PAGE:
New York based graphic designer Jessica Walsh has often shared that she believes that one of the greatest ways to foster creativity is imposing constraints. She has not only become one of the most influential graphic designers of the last two decades through her innovative illustration, design and art direction work but is also a successful business owner and educator with numerous creative side projects like her 2014 project 40 Days of Dating and 12 Kinds of Kindness.


When asked for tips by aspiring designers and business owners on how to find creative inspiration or get over creative block, Walsh has emphasised again and again that constraints are one of the best ways to foster a creative, original and personal approach. She writes that “when the possibilities are too open, you end up drowning in options and feeling lost about what to do. Constraints are an excellent way to form a unique creative style. It’s a technique often used in writing, for example, Dr. Seuss would only write his books with 30-120 words, which gave them a strange and unique vocabulary style people grew to love. Many of the best illustrators, filmmakers, artists, musicians also work within their own unique constraints”.


So while an insatiable drive for more has historically been what has helped us to survive, what will help to get us through this next phase will be a shift towards a more conscious and mindful process of careful selection in a time of plenty. By creating self-imposed constraints, we can begin to shed some of the overwhelm from living in a time of too many choices.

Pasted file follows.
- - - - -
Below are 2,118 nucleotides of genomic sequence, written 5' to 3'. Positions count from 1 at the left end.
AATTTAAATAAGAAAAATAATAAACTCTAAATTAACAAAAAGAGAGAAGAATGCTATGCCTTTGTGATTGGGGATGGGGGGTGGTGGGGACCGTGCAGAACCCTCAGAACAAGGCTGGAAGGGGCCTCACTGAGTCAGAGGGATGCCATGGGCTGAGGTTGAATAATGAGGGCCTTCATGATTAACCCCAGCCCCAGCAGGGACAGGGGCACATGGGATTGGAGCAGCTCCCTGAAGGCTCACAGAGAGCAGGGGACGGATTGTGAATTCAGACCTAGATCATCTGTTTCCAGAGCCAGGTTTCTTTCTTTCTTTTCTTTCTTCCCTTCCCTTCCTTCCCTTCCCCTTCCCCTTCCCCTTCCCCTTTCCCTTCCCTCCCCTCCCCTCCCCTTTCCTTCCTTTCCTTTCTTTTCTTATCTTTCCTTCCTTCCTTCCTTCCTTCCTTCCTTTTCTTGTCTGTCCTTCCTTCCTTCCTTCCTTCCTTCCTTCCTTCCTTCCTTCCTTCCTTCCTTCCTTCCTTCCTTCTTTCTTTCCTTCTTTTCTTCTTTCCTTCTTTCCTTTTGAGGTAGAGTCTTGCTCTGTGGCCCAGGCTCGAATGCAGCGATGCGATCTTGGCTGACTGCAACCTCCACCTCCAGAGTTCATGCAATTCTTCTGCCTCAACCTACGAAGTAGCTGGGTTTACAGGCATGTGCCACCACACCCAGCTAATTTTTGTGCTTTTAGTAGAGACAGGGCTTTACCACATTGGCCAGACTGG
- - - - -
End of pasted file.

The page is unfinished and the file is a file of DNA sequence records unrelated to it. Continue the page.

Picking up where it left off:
When it comes to creating our interior spaces, this technique works beautifully not only to prevent overwhelm to but create more coherent and aesthetically pleasing spaces. The limits we impose on ourselves will serve to draw out our creativity and make the results more unique to us.


We are all constrained by certain obvious limits such as budget which will rule out many options from the very beginning. But somewhat counterintuitively, adding additional self-imposed constraints can feel freeing and empowering in a way that budgetary constraints often don’t.

From limiting the colour pallet we are prepared to consider to limiting the range or type of materials we will focus on to limiting which shops or types of shop we buy from, there are many different ways that we can set ourselves constraints within which to make design decisions. For me a rewarding aspect of this approach is that it allows us to embrace all of the limiting factors that inevitably spring up during the process of designing our homes, being able to recognise them not as frustrations but as an opportunity for creative problem solving which can ultimately lead to a more original and individual solution.


This style of thinking is a shift from our evolutionarily evolved intuition that more choice is better, toward a truly creative way of engaging with our decision-making. The more we can learn to restrain our minds the more creative and original we push ourselves to become.  


At a time of too much, where the abundance available to us is harming not only our planet but also our own mental wellbeing the new skills of selection, restraint and self-imposed limitations will serve not only us and our creative projects but also the wider world around us.